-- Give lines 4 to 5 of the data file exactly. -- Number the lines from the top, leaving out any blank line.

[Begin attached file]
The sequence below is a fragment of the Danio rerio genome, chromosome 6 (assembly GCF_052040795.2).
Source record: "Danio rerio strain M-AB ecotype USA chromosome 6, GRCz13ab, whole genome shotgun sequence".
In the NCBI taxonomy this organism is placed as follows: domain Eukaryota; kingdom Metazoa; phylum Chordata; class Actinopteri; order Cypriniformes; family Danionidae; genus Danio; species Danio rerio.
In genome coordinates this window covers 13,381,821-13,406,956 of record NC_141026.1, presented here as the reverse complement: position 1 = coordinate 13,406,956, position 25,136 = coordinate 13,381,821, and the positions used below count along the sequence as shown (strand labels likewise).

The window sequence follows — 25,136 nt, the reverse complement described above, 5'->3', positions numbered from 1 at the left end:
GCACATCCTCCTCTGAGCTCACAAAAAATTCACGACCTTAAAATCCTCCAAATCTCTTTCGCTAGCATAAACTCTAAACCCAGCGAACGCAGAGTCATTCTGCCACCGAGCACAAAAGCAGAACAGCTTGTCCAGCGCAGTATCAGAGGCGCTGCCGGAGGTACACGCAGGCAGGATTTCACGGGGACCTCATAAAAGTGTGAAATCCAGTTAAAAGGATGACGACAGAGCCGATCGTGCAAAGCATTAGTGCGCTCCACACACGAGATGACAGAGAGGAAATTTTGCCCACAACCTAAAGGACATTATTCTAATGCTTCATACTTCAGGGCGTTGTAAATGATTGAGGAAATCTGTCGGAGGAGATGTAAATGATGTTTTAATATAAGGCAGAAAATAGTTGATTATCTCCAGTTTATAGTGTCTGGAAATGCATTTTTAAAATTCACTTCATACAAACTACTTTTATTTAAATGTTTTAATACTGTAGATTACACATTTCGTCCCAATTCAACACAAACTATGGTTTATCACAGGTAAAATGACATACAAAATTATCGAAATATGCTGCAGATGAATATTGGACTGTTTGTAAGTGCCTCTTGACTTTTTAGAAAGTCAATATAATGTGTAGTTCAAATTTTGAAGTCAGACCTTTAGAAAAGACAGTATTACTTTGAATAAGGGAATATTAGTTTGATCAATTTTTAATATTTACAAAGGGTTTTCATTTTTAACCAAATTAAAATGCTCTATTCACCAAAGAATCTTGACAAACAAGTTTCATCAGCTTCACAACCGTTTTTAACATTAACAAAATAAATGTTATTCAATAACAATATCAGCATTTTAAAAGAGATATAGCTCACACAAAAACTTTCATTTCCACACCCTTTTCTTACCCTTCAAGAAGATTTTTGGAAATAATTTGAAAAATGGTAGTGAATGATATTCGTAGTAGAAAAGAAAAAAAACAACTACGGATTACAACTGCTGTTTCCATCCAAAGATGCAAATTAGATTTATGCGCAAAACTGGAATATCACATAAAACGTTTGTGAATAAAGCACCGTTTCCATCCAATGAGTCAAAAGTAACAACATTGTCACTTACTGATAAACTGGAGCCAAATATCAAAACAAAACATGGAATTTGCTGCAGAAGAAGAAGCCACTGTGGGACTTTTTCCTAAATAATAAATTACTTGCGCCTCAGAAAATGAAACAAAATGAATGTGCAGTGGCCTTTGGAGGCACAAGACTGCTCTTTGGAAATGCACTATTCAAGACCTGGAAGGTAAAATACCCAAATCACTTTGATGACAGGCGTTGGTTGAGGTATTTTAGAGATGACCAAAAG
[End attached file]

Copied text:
In genome coordinates this window covers 13,381,821-13,406,956 of record NC_141026.1, presented here as the reverse complement: position 1 = coordinate 13,406,956, position 25,136 = coordinate 13,381,821, and the positions used below count along the sequence as shown (strand labels likewise).

The window sequence follows — 25,136 nt, the reverse complement described above, 5'->3', positions numbered from 1 at the left end: